Rudi Pichler 2020 Wachau Grüner Veltliner Federspiel
100% Grüner Veltliner | Alc: 12%
Langenlois, Austria

Winemaker’s Notes:
Rudi Pichler 2020 Wachau Grüner Veltliner Federspiel – Valley and hillside vineyards as well as high-elevation terraces inform the aromatic and spicy complexity of this wine, offering pure, sophisticated drinking pleasure.

Critical Acclaim:
“Very aromatic with a ton of freshly chopped herbs, lemon grass, white pepper and melon. Excellent balance of moderate body, lively acidity and minty freshness. Drink or hold.” 92 pts – James Suckling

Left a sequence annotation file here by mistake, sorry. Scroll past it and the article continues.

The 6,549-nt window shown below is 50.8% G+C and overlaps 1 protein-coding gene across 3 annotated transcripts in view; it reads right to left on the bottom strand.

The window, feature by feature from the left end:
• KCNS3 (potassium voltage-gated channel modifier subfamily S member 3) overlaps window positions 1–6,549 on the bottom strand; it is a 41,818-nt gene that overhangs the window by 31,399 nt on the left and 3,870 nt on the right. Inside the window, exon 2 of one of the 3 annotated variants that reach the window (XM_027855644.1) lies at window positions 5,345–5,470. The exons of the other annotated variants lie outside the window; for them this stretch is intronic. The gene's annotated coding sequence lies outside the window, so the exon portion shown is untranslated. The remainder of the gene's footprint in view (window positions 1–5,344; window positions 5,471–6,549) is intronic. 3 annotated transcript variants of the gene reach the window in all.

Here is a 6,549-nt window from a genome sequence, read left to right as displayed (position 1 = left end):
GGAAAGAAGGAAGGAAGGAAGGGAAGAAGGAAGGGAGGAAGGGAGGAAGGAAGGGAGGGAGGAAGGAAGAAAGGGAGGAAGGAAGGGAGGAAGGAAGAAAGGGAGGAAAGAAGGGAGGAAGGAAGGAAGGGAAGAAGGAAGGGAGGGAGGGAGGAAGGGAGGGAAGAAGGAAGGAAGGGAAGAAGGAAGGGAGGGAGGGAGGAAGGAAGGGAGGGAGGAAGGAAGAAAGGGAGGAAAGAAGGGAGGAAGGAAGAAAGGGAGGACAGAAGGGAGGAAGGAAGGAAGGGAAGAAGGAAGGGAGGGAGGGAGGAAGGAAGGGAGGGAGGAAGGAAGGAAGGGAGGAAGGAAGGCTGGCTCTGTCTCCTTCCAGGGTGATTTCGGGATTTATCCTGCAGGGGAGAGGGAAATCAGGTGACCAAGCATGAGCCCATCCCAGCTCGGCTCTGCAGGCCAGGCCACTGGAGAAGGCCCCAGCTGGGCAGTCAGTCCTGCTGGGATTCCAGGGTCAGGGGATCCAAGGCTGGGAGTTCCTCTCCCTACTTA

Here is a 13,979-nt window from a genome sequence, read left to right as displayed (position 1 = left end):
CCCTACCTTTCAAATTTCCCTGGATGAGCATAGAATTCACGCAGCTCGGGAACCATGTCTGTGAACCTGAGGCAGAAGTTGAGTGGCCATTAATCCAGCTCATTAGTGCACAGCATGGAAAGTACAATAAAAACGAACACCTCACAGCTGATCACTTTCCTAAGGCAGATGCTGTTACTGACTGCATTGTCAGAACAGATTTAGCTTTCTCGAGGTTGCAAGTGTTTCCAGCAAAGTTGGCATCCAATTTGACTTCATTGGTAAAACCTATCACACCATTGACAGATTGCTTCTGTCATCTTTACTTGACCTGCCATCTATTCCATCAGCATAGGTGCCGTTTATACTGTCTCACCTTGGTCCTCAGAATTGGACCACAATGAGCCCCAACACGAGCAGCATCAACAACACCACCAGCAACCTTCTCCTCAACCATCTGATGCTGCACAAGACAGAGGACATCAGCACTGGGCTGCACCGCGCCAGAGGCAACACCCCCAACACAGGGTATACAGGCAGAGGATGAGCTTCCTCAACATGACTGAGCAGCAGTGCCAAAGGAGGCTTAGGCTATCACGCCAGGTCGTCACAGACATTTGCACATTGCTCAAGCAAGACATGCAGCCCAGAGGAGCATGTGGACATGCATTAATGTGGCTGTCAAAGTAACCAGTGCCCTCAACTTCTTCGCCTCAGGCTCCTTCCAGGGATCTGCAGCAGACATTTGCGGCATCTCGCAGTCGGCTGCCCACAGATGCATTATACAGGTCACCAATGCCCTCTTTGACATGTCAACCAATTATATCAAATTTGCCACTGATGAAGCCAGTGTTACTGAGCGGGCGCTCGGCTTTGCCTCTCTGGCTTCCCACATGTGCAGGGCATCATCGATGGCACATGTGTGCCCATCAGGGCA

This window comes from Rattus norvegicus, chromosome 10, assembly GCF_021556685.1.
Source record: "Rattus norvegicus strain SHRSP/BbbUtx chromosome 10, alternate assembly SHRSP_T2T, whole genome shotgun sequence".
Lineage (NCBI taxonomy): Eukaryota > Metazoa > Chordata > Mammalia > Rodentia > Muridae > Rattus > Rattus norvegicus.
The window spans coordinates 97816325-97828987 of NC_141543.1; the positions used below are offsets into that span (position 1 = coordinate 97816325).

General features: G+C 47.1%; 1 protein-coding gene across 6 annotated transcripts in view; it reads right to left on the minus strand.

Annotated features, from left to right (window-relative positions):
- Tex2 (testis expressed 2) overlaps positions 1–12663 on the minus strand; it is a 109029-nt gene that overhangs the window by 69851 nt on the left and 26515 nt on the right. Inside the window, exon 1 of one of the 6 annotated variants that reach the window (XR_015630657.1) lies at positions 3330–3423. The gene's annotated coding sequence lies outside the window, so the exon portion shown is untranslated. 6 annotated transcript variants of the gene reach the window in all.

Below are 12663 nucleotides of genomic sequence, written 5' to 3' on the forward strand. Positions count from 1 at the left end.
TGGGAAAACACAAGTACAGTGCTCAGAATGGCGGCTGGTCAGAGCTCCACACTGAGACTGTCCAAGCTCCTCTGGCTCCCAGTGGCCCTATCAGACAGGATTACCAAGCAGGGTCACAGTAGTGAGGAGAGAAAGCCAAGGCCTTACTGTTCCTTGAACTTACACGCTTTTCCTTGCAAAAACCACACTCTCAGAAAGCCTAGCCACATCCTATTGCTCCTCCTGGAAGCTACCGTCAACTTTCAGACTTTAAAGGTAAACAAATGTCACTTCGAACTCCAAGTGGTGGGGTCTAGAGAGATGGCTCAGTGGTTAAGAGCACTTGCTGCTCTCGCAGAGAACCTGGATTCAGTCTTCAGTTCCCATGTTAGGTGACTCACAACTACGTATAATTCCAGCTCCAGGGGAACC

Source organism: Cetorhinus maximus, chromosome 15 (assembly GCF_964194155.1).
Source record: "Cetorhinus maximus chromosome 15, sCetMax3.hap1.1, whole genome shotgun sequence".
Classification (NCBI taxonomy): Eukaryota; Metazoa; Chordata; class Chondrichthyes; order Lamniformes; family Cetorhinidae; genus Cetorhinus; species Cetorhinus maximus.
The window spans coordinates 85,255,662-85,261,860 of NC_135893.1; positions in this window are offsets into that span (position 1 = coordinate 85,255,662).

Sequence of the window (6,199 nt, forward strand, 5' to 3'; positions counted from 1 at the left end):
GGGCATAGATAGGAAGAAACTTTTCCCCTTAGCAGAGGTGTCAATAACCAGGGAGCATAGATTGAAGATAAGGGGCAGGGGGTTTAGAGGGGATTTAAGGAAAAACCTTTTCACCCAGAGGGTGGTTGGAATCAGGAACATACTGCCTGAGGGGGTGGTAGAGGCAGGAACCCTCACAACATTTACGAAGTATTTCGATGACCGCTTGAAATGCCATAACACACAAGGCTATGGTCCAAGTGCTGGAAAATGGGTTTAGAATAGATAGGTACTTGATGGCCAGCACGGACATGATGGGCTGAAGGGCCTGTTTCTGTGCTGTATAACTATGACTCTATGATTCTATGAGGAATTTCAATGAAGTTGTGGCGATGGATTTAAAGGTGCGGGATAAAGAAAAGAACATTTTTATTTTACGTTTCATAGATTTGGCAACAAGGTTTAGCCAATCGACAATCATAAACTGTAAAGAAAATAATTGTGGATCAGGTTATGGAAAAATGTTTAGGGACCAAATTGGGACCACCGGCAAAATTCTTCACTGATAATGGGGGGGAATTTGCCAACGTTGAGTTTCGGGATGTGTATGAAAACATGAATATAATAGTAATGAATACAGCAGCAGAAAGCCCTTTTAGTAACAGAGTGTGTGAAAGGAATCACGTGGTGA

“Bottled at the end of April this year, Rudi Pichler’s 2020 Grüner Veltliner Federspiel is pretty reductive on the pure nose that, for now, is everything but charming. Light and fresh on the palate, with fine grip and juicy fruit, this is a classic Federspiel bottled with 12% alcohol. It has good length and fine bitters but needs some months to open up. Tasted in June 2021. “2020 was finally a normal, classic vintage again,” says Rudi Pichler. “It wasn’t too warm, and we were not that early with the harvest.” The hailstorm in later August had an impact only on the Federspiel vineyards of Wösendorf, which lost 65% of the normal crop. Intuitively, Pichler, who has been assisted by his son Rudi Junior and his daughter Theresa for a couple of years, reduced potential yields already with the winter pruning that, in the end, brought fully ripe and intense grapes, also in terms of acidity. Extract levels were pretty high for both Smaragd and Federspiel qualities. As always, Rudi applies a long maceration for all of his wines, which is between three and 12 hours for Federspiel, six to 16 hours for Smaragd and 12 to 24 hours for the top Smaragds from the single-vineyard sites. The Achleithen is even allowed to macerate for 36 hours. The fermentation starts spontaneously, but the aging on the lees is rather short and the bottling early. This gives the wines a pretty challenging character when young, but they usually reward our patience, even if that’s hard to imagine with the 2020s.” – Wine Advocate


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